We finally got back to the house and my parent laid down for a nap. I got the dishes done. Hand-washing them thoroughly twice before putting them in the dishwasher – as my parent’s protocol demands. I tackled the laundry – sorting and folding. When I went to put things away though, I paused. Where do I put things. My parents have a total of two walk in closets and five larger dressers. However, their bedroom reflects their hoarding almost more than any other part of the house. There is no way to climb the treacherous mountains of random stuff to put anything away. So, I was told to just leave them in the dining room. In piles, which will disintegrate back to solid mess in less than a week.
My frustration and anger grew out of control. I don’t know why, but with each dish that was so uniquely me parent’s and every shirt that had the trademark wear and each mouse trap I set eyes on, I just felt this climbing sense of panic. Like I had fallen back into a place I had worked so hard to get out of. How did I end up back here. I haven’t felt that level of rage in a long time. Since the last time I lived with them briefly. It is the built up anger from my childhood that was always buried deep and never allowed out. It was the reason I had trouble controlling my life. It was that feeling of suppression and fear and frustration and anxiety and so many other words that barely contain the right gravity for this situation.
Finally, I could not take it anymore. I left. I was rushed and beginning to snap at them. I just needed out of that house right that minute or I would explode. As I failed at politely apologizing for having to leave without doing everything they needed, my mother shoved a pile of stuff into my hands. It is her way of trying to spread her piles into my life as well. Most of what she gives me ends up the trash. She has been known to show up at my house in the middle of the night and leave a collection of boxes and trash bags on the porch, containing broken toys, old clothes that would fit no one in our house and rotted fruit.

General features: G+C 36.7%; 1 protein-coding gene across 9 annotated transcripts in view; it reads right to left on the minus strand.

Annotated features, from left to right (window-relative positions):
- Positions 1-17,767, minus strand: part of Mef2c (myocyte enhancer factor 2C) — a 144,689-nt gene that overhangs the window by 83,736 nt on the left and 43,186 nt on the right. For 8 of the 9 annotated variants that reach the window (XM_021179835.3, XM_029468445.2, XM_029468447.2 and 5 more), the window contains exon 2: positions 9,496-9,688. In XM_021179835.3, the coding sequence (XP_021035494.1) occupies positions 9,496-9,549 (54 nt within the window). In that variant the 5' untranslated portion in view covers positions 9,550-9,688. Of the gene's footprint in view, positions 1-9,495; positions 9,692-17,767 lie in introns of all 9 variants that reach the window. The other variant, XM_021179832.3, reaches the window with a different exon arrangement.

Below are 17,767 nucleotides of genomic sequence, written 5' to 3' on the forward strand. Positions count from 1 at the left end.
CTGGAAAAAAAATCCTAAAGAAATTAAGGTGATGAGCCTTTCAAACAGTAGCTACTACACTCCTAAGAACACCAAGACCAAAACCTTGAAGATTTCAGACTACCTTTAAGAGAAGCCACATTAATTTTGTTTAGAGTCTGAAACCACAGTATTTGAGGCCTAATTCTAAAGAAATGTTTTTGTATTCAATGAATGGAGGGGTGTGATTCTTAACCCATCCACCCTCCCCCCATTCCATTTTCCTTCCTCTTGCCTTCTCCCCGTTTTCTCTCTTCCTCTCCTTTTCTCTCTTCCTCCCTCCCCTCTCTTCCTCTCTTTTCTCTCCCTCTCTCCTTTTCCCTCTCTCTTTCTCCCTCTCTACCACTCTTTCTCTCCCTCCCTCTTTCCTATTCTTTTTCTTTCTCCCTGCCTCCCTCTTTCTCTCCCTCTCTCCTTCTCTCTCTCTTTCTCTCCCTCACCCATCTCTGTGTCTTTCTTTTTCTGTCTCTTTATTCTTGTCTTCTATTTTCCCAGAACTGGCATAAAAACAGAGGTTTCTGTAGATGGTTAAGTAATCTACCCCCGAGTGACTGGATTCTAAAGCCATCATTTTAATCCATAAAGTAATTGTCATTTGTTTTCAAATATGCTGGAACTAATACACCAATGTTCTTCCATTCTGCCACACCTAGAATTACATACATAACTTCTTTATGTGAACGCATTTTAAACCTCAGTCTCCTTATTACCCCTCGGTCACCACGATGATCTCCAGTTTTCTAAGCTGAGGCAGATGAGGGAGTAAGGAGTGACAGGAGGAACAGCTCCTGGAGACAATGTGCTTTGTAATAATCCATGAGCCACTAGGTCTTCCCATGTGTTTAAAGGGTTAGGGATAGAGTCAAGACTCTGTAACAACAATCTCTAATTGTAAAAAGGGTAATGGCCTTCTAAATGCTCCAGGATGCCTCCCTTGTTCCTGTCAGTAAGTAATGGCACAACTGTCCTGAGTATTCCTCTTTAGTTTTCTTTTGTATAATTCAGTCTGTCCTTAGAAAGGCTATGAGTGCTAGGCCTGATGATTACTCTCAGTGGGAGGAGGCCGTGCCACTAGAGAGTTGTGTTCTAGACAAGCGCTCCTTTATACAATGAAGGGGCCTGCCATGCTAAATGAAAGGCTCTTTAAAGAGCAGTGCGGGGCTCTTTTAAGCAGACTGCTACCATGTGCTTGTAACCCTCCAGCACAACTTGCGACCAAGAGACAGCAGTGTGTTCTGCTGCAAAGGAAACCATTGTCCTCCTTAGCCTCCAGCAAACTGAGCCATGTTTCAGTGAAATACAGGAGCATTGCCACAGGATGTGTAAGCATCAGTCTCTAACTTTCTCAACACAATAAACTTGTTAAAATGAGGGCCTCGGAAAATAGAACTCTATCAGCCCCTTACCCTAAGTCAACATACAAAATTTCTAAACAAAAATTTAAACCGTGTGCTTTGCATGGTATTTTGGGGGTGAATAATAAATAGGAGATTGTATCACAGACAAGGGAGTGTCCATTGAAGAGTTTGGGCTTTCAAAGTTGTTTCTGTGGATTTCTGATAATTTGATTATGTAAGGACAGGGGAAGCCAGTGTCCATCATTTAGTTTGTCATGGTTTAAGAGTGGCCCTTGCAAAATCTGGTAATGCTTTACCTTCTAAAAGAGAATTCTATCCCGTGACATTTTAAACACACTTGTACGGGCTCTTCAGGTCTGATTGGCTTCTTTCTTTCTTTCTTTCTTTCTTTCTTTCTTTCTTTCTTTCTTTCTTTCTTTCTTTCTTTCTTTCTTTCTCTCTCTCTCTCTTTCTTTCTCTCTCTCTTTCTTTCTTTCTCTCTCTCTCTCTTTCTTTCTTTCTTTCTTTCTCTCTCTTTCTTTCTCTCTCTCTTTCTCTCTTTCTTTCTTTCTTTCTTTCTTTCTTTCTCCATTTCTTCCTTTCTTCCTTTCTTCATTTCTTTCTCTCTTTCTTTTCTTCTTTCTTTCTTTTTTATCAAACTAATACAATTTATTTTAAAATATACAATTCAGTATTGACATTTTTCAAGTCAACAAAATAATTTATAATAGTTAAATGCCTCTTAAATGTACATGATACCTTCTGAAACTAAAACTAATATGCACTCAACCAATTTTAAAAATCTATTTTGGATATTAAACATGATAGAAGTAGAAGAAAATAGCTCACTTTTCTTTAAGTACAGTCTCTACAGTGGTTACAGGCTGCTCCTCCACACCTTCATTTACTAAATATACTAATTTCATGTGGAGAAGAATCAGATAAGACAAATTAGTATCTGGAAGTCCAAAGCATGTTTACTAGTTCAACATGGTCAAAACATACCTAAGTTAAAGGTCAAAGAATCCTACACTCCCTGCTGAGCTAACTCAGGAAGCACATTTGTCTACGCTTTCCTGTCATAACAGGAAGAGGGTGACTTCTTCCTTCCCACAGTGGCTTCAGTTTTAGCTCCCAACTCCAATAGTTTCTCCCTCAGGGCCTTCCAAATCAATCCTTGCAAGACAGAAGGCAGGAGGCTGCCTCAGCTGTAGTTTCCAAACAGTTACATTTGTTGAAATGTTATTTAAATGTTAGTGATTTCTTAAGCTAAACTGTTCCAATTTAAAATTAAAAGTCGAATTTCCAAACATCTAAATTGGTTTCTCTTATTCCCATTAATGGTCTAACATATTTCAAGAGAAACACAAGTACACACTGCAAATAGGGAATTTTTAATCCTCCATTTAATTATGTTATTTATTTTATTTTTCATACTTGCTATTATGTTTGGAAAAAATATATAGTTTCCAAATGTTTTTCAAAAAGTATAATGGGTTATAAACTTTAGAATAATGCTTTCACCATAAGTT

When I got in the car, I actually looked at my new pile of junk. In a zip lock was a small collection of ribbons and medals. I don’t remember them much. Even at the time I got them, I had no concept of their meaning and didn’t care much for them. I’ve always hated competition, but there were many times when my mother would enter me into things without my knowledge or we would just happen upon some sort of test on the way to go somewhere else. There were two purple best of show ribbons, a blue ribbon, a third place one and three medals for things ranging from music theory to music composition to digital art. They are all from elementary school. They are my mother’s memories, not mine.
My mother just called to thank me for my visit and asked if I liked the bag of awards. I told her the truth – as soon as I got home, I gave them to the kid to play with. He loves them. Maybe I shouldn’t have told her. Just as in every conversation with my mother – she yelled and cried and insisted that I am a horrible person. She just had to tell me that he would ruin them and I should keep them forever. But, I have no connection to them. There is just no reason for me to keep them. I never wanted them in the first place. But, that, like so much of my childhood, was part of the façade that the world saw. It was all apart of the carefully crafted fake smile into the outward world. Part of a “me” who I never saw in the mirror and not someone I would have even liked very much. It’s my mother. Not me. Never me.